When Veeam Backup & Replication v11 went Generally Available on the 24th of February I posted the What’s in it for Service Providers blog. In that post I briefly outlined all the new features and enhancements in v11 as it related to our Veeam Cloud and Service Provider Partners. As mentioned each new major feature and enhancement listed below deserves its own seperate post. In this post I am looking at the enhancements with the Data Integration API as we offer the ability to mount and activate data that otherwise sits stagnant in backup repositories.
As a reminder here are the top new features and enhancements in Backup & Replication v11 for VCSPs (with links as created)
- Linux Backup Proxy Enhancements and other Linux Enhancements
- Data Integration API Enhancements supporting more platforms
- VMware Cloud Director to Cloud Director Replication
- VMware Cloud Director Native HTML5 Tenant Portal
- VMware Cloud Director v10.2 Support and SSP Enhancements
- Archive Tier, Object Storage and other SOBR Enhancements
- Continuous Data Protection for VMware Platforms
- New PowerShell Module and RESTful API
- Hardened Linux Repository for Immutability on Primary Landing Zones
- Enhanced Instant Recovery for Databases and NAS
- Improved Restore to EC2 and Backup for AWS/Azure Support
- Enhanced Linux File-Level Recovery
- Veeam Agents for Windows and Linux v5.0 and Agent for Mac v1.0
What is the Data Integration API
The Data Integration API isn’t consumed as an API from an endpoint but can only be run via a set of PowerShell commandlets .This feature is all about the activation of data, the presentation of that data and then, the manipulation of that data to reach some outcome. Basically it’s about making the data remain valuable, when once is was locked away and only required in times of disaster. in v10, the Data Integration API allowed you to represent data of backup files as a mounted Windows folder. You can take a restore point of the backup file, mount it as a Windows folder and access application data that is available in the backup created by Veeam Backup & Replication.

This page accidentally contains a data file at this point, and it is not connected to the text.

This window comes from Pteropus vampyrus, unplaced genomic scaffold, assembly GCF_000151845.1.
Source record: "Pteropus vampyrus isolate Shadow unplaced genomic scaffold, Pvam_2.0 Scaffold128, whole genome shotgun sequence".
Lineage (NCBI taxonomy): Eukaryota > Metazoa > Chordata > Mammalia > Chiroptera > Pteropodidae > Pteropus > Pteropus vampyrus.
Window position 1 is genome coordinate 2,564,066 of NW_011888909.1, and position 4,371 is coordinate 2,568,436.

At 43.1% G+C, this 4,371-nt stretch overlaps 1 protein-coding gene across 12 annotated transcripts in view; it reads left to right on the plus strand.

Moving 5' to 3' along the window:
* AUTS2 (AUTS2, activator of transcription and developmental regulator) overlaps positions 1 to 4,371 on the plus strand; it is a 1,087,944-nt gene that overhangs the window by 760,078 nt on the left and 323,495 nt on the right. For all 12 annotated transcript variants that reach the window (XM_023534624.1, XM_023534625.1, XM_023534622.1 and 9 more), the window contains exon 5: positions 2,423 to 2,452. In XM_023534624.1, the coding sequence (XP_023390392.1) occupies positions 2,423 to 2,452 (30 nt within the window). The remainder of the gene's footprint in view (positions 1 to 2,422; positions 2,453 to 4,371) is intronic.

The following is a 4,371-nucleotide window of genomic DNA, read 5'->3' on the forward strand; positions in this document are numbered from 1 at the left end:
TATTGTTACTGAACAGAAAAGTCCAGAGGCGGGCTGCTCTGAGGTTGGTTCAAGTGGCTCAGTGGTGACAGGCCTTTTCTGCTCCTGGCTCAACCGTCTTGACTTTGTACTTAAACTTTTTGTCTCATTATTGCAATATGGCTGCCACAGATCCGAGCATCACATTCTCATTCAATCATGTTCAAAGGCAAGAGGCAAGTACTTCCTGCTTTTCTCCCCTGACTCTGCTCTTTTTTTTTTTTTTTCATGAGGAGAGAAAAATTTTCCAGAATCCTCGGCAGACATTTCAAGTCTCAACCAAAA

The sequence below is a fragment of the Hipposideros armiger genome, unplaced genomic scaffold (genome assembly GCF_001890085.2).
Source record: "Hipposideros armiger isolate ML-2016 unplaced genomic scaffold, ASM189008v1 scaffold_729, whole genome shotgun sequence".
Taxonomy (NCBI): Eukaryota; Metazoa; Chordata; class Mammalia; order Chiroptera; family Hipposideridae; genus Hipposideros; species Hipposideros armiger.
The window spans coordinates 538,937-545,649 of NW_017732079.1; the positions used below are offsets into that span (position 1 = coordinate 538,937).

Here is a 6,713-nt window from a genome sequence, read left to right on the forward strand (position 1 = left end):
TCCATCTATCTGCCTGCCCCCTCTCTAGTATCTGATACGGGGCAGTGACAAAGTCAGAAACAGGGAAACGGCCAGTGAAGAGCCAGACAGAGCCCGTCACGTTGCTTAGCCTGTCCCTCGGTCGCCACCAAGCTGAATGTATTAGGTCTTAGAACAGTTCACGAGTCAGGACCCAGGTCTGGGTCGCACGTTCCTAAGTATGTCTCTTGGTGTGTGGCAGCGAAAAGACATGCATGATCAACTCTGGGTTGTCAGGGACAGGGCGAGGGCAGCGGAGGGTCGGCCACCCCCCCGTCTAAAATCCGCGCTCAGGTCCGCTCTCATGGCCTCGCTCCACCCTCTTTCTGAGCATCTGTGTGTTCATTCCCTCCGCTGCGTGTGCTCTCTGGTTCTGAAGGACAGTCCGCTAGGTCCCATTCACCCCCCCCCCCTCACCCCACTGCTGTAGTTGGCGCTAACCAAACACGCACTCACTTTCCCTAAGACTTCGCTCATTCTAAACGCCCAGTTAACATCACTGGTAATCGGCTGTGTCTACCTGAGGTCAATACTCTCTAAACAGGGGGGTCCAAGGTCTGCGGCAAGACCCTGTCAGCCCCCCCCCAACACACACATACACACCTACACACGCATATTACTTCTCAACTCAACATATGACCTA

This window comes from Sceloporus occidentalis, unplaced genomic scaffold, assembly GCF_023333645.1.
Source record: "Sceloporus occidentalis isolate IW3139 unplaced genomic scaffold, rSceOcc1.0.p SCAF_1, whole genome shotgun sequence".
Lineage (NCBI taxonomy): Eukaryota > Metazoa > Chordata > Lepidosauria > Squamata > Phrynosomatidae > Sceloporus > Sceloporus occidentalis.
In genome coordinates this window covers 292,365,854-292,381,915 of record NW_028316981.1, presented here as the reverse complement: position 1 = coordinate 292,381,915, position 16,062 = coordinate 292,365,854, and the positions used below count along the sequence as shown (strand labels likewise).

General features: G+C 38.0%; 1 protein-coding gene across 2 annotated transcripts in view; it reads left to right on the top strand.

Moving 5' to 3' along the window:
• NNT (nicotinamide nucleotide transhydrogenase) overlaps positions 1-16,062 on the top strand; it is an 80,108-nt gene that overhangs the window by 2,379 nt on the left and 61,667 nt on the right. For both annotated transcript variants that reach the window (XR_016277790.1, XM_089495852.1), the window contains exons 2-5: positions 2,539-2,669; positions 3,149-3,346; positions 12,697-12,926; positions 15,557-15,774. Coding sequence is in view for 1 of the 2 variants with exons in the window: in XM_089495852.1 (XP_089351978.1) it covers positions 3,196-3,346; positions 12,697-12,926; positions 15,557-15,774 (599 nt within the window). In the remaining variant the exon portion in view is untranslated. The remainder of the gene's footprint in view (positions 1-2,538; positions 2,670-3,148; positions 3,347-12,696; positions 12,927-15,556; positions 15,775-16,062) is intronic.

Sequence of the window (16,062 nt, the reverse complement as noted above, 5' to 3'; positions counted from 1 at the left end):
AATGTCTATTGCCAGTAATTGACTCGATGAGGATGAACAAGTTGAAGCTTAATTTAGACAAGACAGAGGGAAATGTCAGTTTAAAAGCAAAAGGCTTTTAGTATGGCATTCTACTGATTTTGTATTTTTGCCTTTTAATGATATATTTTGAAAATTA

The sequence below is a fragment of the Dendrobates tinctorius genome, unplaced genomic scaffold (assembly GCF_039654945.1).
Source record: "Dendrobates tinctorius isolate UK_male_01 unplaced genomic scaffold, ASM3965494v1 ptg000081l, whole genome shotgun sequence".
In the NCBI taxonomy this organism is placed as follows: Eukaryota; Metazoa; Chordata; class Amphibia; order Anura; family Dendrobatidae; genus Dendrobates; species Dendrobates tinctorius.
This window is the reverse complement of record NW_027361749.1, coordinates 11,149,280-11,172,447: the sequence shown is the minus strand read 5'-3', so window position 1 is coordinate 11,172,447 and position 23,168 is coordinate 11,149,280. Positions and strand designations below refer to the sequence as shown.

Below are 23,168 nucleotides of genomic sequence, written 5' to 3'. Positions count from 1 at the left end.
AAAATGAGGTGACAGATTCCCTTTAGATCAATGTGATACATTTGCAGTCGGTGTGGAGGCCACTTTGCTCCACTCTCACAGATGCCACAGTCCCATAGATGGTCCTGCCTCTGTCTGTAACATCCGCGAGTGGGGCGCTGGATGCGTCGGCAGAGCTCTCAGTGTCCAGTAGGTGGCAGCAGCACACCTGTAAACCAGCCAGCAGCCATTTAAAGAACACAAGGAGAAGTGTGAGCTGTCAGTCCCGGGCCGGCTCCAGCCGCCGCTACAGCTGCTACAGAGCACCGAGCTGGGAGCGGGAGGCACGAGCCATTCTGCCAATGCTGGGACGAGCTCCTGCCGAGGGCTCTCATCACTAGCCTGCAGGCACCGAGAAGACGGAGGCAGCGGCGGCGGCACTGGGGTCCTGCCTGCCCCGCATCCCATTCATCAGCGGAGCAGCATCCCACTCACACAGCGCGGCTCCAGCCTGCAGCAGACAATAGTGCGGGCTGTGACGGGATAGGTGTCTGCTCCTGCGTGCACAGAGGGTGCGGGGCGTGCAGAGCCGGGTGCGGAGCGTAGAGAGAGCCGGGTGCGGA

This was one of my favourite features that was released in v10. The ability to mount volumes instantly also means there is no time wasted in waiting for what could be long a recovery process and you don’t need to worry about additional storage as the data is read directly from the backup repositories. This technology worked natively with Windows based volumes as we are mounting a volumes via iSCSI to a remote or local Windows Server. When it comes to Linux, the mounting of the volume will still happen, but reading the data in the mounted restore point required a final workaround step as I documented here.
Enhancing The Data Integration API in v11
In v11, the Data Integration API has these additional capabilities
- Mount Backups to Linux Servers leveraging FUSE
- Mount all image-based backups including
- VMware Cloud Director
- Veeam Backup for AWS and Azure
- Nutanix AHV
Having a look below at an example, I have run a series of PowerShell commands to mount the latest backup for a Virtual Machine from a VMware Cloud Director Job targeting a Linux server that is under management in Backup & Replication.
Once complete, on the Linux server we can see the mounted backup data as shown below.
There are two mounts presented, one with the disks as this is effectively a Disk Publishing mechanism. The other mount presented is the actual file system contained in the backup.
Getting to the File System Mount folder we can see the point in time instance of the Virtual Machines file system ready for manipulation. It is worth pointing out that this is not a Read Only mount and you can add and delete files and folders. Changes are not written back to the backup repository once the mount session has been terminated.
Benefit to Service Providers
As I have talked about since the v10 release, this presented Service Providers with the ability to offer services around data reuse and activation. I often talk about this as the ability to do “stuff” with the data once it has been mounted from via the API. A great example of this is running some form of proactive, non invasion security checks on data contained within the backups with some 3rd part tool or service. The ability now in v11 to extend this functionality for all image-based backups, but more importantly VMware Cloud Director means VCSPs can get creative in offering new services based on the feature. The addition of Linux is also important as there is now a native, direct way to mount Linux workloads with the added benefit of levering Linux based 3rd Party tooling for scanning and security.
Data Integration API Blog Posts and Working POCs